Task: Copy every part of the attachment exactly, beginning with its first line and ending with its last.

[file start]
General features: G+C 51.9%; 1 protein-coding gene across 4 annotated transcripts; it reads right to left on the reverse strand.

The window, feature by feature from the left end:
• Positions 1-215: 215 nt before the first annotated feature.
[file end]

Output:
General features: G+C 51.9%; 1 protein-coding gene across 4 annotated transcripts; it reads right to left on the reverse strand.

The window, feature by feature from the left end:
• Positions 1-215: 215 nt before the first annotated feature.